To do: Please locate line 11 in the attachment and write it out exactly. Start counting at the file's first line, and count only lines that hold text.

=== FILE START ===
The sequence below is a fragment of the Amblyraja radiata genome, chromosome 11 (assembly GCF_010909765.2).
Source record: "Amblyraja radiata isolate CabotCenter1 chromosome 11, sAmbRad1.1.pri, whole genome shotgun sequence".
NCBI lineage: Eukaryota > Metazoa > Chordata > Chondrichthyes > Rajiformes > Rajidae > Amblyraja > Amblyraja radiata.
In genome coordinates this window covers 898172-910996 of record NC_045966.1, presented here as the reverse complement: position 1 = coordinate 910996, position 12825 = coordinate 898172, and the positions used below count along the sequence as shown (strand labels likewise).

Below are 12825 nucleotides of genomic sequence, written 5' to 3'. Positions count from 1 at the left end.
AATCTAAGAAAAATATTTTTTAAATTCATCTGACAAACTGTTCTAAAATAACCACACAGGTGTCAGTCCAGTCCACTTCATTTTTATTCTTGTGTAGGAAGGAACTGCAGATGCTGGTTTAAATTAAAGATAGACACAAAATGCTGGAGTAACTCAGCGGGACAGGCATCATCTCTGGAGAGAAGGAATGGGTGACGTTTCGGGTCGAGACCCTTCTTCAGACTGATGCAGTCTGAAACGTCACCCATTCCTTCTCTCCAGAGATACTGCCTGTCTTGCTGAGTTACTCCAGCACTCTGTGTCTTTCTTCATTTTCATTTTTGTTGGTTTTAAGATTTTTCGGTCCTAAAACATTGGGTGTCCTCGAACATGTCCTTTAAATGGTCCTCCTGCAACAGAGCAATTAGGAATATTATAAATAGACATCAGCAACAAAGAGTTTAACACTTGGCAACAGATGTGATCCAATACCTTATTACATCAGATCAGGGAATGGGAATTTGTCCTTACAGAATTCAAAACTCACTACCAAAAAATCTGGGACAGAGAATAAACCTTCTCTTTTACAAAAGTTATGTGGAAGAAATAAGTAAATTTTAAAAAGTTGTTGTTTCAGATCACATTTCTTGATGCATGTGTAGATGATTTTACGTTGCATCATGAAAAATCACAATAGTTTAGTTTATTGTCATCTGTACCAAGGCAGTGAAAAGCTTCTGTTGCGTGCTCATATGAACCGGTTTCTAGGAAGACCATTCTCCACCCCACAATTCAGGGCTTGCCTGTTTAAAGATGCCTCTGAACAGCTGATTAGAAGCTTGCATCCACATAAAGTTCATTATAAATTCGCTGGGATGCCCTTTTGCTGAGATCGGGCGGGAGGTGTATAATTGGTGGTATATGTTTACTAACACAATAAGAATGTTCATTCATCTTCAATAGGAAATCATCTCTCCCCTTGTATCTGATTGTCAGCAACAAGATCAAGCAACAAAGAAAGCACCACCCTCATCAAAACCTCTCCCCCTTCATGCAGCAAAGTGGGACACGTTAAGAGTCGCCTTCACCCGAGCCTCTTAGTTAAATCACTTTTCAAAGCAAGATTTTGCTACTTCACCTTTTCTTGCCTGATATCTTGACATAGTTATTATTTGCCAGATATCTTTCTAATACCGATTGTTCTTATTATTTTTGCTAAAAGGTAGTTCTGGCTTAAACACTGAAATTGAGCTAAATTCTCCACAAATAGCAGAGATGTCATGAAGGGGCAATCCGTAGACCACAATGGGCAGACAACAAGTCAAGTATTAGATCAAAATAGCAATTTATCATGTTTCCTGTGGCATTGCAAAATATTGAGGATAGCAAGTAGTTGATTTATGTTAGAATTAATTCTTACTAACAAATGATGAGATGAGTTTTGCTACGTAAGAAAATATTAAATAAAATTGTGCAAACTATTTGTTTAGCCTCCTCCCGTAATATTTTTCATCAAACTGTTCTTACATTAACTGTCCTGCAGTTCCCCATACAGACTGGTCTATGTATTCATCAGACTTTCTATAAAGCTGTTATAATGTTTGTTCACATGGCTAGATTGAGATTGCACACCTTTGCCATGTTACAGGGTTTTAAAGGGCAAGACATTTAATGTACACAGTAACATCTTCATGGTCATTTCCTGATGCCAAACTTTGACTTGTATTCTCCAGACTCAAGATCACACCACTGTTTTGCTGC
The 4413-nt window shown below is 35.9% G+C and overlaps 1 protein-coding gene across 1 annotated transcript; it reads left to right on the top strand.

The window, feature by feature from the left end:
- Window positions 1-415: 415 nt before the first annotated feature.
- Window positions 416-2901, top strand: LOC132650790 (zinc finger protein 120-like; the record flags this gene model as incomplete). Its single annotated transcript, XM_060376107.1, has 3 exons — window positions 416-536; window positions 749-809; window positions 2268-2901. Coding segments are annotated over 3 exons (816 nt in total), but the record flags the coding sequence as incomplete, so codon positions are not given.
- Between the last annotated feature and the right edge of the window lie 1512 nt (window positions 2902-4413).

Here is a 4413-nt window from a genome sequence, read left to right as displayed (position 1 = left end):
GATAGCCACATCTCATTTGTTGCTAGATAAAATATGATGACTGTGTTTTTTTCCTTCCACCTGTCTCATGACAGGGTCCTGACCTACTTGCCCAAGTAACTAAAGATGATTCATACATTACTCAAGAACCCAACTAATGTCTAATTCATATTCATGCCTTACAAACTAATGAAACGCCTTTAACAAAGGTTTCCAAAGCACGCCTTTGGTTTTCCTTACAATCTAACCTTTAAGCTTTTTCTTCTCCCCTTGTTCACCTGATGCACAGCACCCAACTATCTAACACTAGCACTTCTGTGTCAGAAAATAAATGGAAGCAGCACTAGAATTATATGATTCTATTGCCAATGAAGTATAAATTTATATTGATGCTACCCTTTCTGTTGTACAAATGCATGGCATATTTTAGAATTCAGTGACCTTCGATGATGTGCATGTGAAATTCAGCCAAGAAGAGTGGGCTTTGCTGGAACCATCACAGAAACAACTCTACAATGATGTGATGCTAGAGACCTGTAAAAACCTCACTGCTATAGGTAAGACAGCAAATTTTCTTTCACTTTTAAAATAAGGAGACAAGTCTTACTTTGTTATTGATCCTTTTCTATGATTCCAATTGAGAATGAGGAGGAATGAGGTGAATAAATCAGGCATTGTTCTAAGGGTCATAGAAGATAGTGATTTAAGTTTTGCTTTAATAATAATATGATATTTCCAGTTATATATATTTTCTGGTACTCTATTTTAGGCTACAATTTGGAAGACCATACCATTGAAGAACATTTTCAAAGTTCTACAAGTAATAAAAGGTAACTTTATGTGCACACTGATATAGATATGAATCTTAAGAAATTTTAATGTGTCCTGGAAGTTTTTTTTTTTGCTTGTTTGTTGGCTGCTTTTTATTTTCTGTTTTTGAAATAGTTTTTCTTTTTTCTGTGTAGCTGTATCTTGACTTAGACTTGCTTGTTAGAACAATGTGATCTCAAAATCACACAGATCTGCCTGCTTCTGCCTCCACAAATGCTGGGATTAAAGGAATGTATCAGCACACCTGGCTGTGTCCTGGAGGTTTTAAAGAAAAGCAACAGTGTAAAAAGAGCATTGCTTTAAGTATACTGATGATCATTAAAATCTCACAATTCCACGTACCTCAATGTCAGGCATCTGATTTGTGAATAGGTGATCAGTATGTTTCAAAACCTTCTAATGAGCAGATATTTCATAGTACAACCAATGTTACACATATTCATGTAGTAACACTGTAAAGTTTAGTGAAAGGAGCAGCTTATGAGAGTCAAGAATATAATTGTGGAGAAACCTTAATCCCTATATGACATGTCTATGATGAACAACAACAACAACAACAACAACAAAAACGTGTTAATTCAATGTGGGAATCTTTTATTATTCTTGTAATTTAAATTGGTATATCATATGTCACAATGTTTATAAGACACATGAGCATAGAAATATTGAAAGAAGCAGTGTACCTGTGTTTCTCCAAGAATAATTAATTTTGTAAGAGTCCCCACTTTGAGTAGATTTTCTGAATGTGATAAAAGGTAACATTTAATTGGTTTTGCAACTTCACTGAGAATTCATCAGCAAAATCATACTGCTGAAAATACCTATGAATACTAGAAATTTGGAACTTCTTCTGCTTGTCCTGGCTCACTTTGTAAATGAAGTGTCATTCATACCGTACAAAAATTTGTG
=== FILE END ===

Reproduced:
- Between the last annotated feature and the right edge of the window lie 1512 nt (window positions 2902-4413).